Written by Jack Boardmab
Do You Have A Workout Plan?
Workout plans aren’t only for the obsessive or elite in the gym but can benefit anyone with health goals by providing a simple list for you to see what you’ll be doing and when.
Another good reason for putting together a workout plan – whatever your gym goals – is if you’re feeling a little impatient. If your aim is weight loss and you’re not getting there despite sticking to a good diet and getting to the gym, or if you’re trying to mass gain some serious muscle but can’t spot the gains yet despite quality protein consumption and regular lifting, the answer may well be that you need to draw up a plan.
Think about it: at the end of the day, bodybuilding isn’t a fluke or a haphazard result of lifting here and there; it is about coordinating the growth and development of your muscles.
If you consider yourself beyond a beginner at curling iron and you’ve begun to see some change in your appearance and feel your strength improve, perhaps you’ve reached a plateau after sticking to the same overall workout routine. Your answer here is, firstly, potentially a matter of nutrition. If you’re not increasing your protein consumption and calorie intake and output then this is the place to start.
A plan here will let you know how much you’ve consumed, but, just as importantly, how much you’re burning. If you’re after mass muscle gain, you’ll need to factor in how much cardio and calorie-burning activities you’re taking on. If you’re simultaneously doing regular long distance running then much of carbs you’ve loaded will be burned off this way – good news if you’re cutting weight, but not what you want if you’re after sheer mass.
When building muscle, you will get to a point where you need to hone in on particular muscle groups. Applying entire sessions to developing particular muscles, rather than generalised workouts, you will see gains.
By developing a plan, you’ll be able to systematically see what you have worked on and what you can move on to next. It will also let you know when you need to rest – but more on that shortly. Further to checking off which muscle you’ll exercise and when you can also take this a step further and make a note of your progress after each exercise.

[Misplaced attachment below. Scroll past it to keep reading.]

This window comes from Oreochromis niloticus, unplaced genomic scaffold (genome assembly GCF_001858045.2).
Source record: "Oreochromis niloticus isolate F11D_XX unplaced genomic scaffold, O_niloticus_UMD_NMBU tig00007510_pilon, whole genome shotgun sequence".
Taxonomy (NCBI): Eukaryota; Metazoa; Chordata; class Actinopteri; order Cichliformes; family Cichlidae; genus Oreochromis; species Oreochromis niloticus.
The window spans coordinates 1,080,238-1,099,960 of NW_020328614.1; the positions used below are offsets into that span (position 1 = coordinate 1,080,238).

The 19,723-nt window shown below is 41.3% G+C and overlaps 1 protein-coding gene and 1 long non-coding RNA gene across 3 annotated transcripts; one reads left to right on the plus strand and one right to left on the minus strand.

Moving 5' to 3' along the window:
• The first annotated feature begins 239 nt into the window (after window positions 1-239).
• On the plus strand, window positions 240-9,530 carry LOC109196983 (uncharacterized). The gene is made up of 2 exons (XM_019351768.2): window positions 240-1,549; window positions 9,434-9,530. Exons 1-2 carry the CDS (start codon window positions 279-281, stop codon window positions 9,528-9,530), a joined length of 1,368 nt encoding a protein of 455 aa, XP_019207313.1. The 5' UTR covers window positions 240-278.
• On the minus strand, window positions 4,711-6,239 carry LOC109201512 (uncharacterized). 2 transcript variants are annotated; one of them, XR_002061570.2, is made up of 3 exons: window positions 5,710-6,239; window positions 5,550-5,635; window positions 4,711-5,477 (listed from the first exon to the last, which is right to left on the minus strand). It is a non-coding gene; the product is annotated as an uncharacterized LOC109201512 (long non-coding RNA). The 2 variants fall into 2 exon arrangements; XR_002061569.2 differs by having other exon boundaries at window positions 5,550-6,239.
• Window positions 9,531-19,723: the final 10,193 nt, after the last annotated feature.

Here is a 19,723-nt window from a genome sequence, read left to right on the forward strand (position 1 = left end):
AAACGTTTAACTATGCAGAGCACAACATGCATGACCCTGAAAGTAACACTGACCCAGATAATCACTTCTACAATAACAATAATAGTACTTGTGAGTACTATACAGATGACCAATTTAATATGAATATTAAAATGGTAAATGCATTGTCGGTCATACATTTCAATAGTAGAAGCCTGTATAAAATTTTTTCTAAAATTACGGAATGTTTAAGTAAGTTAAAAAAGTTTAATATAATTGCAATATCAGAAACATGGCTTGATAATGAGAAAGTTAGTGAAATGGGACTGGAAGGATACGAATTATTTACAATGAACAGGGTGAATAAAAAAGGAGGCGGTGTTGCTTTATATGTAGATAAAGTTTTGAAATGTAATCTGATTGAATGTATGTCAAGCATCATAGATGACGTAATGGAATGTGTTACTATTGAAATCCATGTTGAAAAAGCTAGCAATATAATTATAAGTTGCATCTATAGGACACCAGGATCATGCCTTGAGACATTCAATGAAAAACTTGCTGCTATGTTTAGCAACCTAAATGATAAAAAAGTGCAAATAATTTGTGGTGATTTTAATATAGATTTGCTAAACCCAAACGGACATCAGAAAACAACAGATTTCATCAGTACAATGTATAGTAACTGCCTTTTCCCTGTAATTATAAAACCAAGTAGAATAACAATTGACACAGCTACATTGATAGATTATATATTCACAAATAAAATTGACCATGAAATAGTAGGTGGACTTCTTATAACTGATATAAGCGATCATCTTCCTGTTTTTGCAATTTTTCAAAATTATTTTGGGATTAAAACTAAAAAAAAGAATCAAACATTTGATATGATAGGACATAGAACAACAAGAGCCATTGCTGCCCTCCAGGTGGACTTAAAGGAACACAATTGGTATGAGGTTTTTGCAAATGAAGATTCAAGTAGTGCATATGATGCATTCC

Everyone’s heard of leg day – a gym day almost universally met with a bit of reluctance. Along with chest day, back, arms, the idea behind a designated day is first to focus on a particular muscle group or an area that you want to develop or requires improvement. By taking this approach you will be able to work on isolating exercises without compromising other muscles that you’ve either already worked, or want to avoid exhausting.
With designated days for particular muscle groups, you can channel your energy and protein consumption to developing the area in question, but also rest others. For example, if you’ve burned out your triceps it is best that you plan a chest or shoulder day - or any exercises involving arm pushing – for another time when your triceps are recovered. Many recommend a break of two or three days between targeted muscle workouts.
Our articles should be used for informational and educational purposes only and are not intended to be taken as medical advice. If you're concerned, consult a health professional before taking dietary supplements or introducing any major changes to your diet.